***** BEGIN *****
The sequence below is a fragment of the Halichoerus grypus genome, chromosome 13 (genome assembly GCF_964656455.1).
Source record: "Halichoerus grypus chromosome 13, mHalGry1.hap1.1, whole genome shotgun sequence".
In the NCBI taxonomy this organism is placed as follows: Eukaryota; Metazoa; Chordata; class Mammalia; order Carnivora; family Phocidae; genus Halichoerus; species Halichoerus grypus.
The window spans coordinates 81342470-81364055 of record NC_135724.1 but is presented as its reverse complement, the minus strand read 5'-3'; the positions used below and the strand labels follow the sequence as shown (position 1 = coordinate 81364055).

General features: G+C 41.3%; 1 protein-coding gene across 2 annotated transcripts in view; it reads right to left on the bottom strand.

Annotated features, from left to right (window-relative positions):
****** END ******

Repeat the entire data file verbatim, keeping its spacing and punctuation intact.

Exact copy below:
The sequence below is a fragment of the Halichoerus grypus genome, chromosome 13 (genome assembly GCF_964656455.1).
Source record: "Halichoerus grypus chromosome 13, mHalGry1.hap1.1, whole genome shotgun sequence".
In the NCBI taxonomy this organism is placed as follows: Eukaryota; Metazoa; Chordata; class Mammalia; order Carnivora; family Phocidae; genus Halichoerus; species Halichoerus grypus.
The window spans coordinates 81342470-81364055 of record NC_135724.1 but is presented as its reverse complement, the minus strand read 5'-3'; the positions used below and the strand labels follow the sequence as shown (position 1 = coordinate 81364055).

General features: G+C 41.3%; 1 protein-coding gene across 2 annotated transcripts in view; it reads right to left on the bottom strand.

Annotated features, from left to right (window-relative positions):